The world is starting to wake up to the role of the resources sector to support the global trends that are changing the world.
These trends will feed demand for metals and minerals for decades to come.
But new deposits are harder to come by.
What remains is deeper, harder to find, more difficult to access, or in more challenging locations.
And we have to produce those commodities in those locations with less – less energy, less water, less waste, less disruption – a fraction of the impacts traditionally caused by intensive mining activity.
I would ask us all to stand in the future for a moment – what do we see?
I see people removed from the line of fire, reducing both the risk of both safety and health impacts as we automate the work we do.
I see value chains with automated decision processes that lead to reduced power and water use and improve our productivity, contributing to responsible mining, and enhancing our ability to increase return on capital every day.
I see the democratisation of data with citizen developers throughout the value chain making processes run more efficiently, and digital twins enabling accurate prediction of problems to allow better maintenance and operational upgrades.
Under this vision, the processes we will be working on will be fundamentally different – we will have solved for in situ recovery, we will have eliminated energy hungry mill and float to use new and different ways to liberate the minerals we seek.
In doing so, we will have the ability to produce the commodities we need with a fraction of the waste, and whatever waste we do produce, can be repurposed into useful products.
Our power will have zero greenhouse gas emissions – and I believe nuclear energy will be a part of the baseload mix in the global elimination of carbon emissions rich energy.
As more of our systems and decisions are automated, we will become the orchestrators of improvement and innovation – the skills we need for the future must embrace highly digital operational and project management as the way we deliver value and efficiency.
We will fundamentally change what we consider to be an attractive resource.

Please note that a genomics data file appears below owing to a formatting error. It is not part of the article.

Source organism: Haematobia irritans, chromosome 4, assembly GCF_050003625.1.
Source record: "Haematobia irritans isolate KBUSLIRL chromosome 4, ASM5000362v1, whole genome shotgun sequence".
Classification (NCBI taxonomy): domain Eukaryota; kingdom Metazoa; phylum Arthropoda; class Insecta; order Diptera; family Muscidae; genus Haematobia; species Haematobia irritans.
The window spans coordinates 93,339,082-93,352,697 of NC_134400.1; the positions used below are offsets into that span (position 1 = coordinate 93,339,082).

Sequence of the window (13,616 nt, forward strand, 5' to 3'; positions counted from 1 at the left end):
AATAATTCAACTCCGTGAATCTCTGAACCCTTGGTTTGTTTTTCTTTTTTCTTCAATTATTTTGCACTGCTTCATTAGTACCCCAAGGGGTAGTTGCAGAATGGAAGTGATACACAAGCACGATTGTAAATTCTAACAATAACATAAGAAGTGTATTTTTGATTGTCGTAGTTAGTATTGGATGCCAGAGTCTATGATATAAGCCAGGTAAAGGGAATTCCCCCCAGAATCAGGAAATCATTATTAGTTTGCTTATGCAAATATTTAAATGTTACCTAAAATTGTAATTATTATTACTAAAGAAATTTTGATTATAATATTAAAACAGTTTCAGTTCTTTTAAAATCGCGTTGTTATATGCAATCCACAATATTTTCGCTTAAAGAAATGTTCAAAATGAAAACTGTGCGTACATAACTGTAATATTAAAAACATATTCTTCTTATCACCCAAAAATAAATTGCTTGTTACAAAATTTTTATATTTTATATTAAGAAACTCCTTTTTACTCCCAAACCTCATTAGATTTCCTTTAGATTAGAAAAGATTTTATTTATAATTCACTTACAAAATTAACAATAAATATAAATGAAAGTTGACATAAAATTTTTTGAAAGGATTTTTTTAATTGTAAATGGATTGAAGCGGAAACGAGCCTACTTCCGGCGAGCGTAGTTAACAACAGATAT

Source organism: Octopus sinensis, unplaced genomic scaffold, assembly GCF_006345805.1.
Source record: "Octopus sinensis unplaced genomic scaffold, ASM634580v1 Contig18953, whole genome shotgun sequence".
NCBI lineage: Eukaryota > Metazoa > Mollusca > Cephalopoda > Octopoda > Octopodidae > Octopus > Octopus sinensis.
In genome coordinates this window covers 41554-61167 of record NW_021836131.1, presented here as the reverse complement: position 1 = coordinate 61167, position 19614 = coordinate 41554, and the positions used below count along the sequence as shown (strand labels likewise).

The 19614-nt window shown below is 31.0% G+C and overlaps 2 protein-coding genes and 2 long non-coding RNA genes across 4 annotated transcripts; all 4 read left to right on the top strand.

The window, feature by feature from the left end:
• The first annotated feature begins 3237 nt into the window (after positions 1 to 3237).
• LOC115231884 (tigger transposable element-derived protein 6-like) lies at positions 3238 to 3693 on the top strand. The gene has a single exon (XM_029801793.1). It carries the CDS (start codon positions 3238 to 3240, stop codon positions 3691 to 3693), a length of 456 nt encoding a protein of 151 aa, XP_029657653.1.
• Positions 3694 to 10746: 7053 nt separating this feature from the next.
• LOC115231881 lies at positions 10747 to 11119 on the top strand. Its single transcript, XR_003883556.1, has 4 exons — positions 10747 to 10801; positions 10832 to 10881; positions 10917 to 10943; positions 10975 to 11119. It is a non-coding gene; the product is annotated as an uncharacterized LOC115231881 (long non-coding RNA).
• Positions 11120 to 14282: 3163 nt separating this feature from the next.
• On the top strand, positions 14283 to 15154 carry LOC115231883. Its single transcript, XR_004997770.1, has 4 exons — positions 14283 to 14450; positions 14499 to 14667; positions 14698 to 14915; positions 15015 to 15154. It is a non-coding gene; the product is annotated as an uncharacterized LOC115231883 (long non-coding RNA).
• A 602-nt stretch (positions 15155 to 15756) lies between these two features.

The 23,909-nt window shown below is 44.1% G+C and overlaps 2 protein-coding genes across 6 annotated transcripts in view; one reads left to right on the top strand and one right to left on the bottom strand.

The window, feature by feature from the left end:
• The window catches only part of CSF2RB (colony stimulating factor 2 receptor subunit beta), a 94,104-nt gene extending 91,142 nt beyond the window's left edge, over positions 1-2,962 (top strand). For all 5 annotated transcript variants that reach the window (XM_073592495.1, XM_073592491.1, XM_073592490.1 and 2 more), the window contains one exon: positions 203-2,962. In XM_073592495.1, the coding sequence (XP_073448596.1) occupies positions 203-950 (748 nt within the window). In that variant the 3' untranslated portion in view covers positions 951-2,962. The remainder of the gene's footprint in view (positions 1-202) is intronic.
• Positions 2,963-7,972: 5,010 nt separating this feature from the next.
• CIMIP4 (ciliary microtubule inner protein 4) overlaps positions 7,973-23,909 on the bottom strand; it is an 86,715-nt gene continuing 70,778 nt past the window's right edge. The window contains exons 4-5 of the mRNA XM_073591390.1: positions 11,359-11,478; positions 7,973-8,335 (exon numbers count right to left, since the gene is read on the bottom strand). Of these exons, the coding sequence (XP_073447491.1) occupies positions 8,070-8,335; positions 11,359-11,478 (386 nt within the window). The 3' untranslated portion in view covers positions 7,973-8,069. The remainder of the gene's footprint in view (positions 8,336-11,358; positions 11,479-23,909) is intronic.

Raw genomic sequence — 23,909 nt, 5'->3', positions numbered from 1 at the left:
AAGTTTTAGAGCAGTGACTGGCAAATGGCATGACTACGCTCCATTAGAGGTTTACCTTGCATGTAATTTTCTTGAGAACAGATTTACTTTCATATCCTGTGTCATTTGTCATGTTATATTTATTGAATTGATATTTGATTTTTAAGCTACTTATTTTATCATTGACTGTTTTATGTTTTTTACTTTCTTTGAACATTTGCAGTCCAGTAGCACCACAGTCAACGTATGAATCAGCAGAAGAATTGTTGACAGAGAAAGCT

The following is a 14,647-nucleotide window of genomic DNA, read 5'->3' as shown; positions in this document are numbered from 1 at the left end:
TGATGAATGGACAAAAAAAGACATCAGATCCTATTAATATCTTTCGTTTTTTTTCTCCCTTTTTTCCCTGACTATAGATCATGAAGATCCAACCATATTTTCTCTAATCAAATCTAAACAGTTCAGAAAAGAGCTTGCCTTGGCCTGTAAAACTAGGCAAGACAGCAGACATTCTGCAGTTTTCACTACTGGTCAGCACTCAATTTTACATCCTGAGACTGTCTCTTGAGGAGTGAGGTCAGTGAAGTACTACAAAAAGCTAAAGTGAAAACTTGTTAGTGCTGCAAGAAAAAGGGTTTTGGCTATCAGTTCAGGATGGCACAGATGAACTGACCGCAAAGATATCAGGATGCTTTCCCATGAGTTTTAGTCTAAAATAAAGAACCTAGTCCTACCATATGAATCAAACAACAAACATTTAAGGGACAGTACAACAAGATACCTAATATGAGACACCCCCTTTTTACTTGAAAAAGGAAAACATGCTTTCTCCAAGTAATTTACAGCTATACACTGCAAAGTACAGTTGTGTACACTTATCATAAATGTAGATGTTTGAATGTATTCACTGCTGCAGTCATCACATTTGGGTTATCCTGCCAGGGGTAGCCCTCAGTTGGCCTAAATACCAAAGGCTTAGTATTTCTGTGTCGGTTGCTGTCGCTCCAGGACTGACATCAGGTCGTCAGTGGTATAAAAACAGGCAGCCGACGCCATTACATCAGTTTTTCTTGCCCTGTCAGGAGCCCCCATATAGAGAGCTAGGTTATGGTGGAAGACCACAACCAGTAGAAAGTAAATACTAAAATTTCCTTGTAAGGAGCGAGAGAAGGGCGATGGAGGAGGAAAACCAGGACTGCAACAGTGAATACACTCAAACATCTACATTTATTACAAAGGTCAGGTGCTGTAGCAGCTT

The sub 0.5% copper resources of tomorrow will be just as attractive as the 2% copper resources of yesterday, delivering the critical minerals the world needs to decarbonise at low cost.
This means the mine waste of the past, will become some of the new resources of the future.
As we stand in the future I see an exciting, safe and automated sector, valued by society for the types of work it provides.
How do we set ourselves up to do this? At BHP we want to Think and Act Differently. But we also need to do it with urgency.
So how do we build a solution? What are we doing in BHP?
It’s been said before that data is the new gold – but we have to know how to use it.
Every mining operator generates reams of data. But it is how this information is captured, distilled, analysed, stored and used that makes the difference. You get out what you put in – quality outputs from quality inputs – or the alternative, garbage in, garbage out.
The opportunity – the prize – is clearly massive.
But there is no change without innovation.
Building the ecosystem
Firstly, we need to expand the ecosystem of ideas that we are exposed to – we are not in every pool of expertise, but we must be more open to conversations and ideas than ever before.
We know that not every good idea is our own idea.
I’m sure all the companies, universities, research groups represented here today have some very smart people working for them. We certainly do at BHP. But we know that the world of ideas is broader than our own company or our own industry.
And so we’re looking outwards to build an ecosystem of ideas, with a partnership mindset. So what have we done…
We are changing the way we work…